Phone: 03 9654 1400
ABN: 90 006 985 226
BCA acknowledges the traditional owners of country throughout Australia, and their continuing connection to land, sea and community. We pay our respects to them and their cultures, and to elders both past and present.
Source: ProBono news
Posted: Tuesday, August 18, 2015 – 10:45
Author: Xavier Smerdon
The Australian Senate has supported a motion which could force television stations to introduce audio description services for blind and vision impaired people.
Australian Greens Senator, Rachel Siewert, raised the motion yesterday which called for the implementation of audio description services on free-to-air and subscription television programs by the ABC and all other networks.
Senator Siewert said a large portion of the Australian population were being disadvantaged by not having full access to television shows. “Audio description describes actions, gestures, scene changes and facial expressions for those with no or low vision during pauses in dialogue,” Senator Siewert said.
“Currently the ABC, SBS, Foxtel, and the commercial free-to-air television networks provide no audio description in Australia. With approximately 350,000 people in Australia who are blind or have low vision, this is simply not good enough.
“The Senate acknowledged this today in supporting my motion. The motion calls on the Government to amend the Broadcasting Services Act to include requirements for the provision of audio description on free-to-air and subscription television programs.”
Senator Siewert said Australia had fallen behind the rest of the world in not making television shows accessible to blind and vision impaired people. “Audio description has already rolled out in the Germany, Spain, Ireland, the US and the UK on free-to-air or subscription services,” she said.
“It is time for us to catch-up and offer this service across the board. I hope Senate support for this motion increases momentum on the issue and encourages positive outcomes.”
In July this year NSW woman, Suzanne Hudson launched a case of unlawful discrimination against the ABC for its failure to provide audio description services. In February Not for Profit, Vision Australia lodged complaints with the Australian Human Rights Commission against Channels Seven, Nine, Ten, SBS and Foxtel, calling for an audio description service. The Public Interest Advocacy Centre (PIAC) represented Vision Australia in the complaints and said the organisation was asking for a minimum of 14 hours of audio described content per week on each channel named in the complaint.
“In the same way as captioning has facilitated media access for people who are deaf, audio description has the potential to significantly improve access to Australia’s cultural life for the 350,000 Australians who are blind or have low vision,” PIAC’s CEO, Edward Santow said.
“The technology and accessible content exists, and it has already been successfully trialled on the ABC in 2012, so we are calling on the other Australian broadcasters to take this important, permanent step towards equality now.
An app that allows people who are blind to identify the world directly in front of them using machine vision technology.
This short video shows the reactions of first users: Youtube clip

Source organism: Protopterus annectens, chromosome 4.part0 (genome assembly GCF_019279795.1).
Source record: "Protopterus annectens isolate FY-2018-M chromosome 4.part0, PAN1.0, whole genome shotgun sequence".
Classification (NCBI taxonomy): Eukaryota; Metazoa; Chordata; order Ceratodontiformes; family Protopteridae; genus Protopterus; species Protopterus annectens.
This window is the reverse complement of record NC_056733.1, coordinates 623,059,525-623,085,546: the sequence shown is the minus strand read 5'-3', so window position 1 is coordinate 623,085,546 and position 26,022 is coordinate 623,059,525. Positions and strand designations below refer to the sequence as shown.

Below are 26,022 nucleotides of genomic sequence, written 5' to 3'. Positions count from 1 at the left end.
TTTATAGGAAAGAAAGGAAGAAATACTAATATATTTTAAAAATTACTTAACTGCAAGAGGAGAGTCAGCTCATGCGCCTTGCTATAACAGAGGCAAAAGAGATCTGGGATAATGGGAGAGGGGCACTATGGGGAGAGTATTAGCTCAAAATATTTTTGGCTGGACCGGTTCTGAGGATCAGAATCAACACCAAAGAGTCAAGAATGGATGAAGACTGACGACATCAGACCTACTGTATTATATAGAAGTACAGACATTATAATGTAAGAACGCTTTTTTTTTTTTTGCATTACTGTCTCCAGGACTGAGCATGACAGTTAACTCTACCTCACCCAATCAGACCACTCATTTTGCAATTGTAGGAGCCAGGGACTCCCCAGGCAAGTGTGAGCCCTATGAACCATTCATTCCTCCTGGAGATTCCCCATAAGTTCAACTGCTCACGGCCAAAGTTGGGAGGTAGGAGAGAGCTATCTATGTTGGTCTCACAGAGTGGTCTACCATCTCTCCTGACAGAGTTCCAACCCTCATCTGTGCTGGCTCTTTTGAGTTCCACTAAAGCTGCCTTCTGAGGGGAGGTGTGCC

Artificial intelligence enables blind people to “see”
Students at Singularity University have created an app that allows blind people to identify the world directly in front of them using machine vision technology.
The app, Aipoly, is an intelligent assistant for the visually impaired that empowers them to explore and understand their surroundings through computer vision and audio-feedback.
“The power is in helping us construct the mental picture. And not everybody has the same skill at creating mental images,” says Steve Mahan, president of the Santa Clara Blind Centre and Google’s self-driving car’s first user. “Most of us are trying to do [that]. Knowing where we are is sometimes more than an address.”
The user takes a picture that is automatically uploaded to the Aipoly servers, where it is analysed and tagged, and a description is sent back and read out loud using text-to-speech. This means that blind people may be able to see what their kids are wearing each day, recognise street signs, find objects that are out of reach, and have freedom to purchase gifts for their friends by themselves.
The machine vision algorithm is optimised for use by the visually impaired with training in street signs and objects commonly used by blind people.
Machine vision, or computer vision, is an exponential technology that has more than doubled in accuracy between 2012 and 2013. Convolutional neural networks are used to identify the elements within a picture and neural image caption generation to feed back a semantic description of its content.
There are 285M visually impaired people in the world and in the next 5 years, two thirds of them will become smartphone users.
As for the bigger vision, “developing this technology further could help us identify and search for objects around our homes and outdoors like we do with websites online,” says Aipoly cofounder Alberto Rizzoli.
Singularity University was founded in 2008 by Ray Kurzweil, a pioneer in blind technology having created optical character recognition (OCR) and the first text-to-speech synthesizer, with over 40 years of experience in the field.
“This complements the work that Ray Kurzweil has done,” says Aipoly cofounder and 2012 Young Australian of the Year Marita Cheng. “In every focus group, people mention a Kurzweil technology they use to get about their daily lives.”
Singularity University students learn about using exponential technologies to impact the lives of a billion people within 10 years. The Aipoly technology will be showcased at Singularity University’s Demo Day on 18 August at NASA AMES Research Park in Mountain View.
Aipoly is now looking for beta testers from around the world. Beta testers of all visual abilities (including fully sighted and blind) are sought.
+1 (650) 695-7409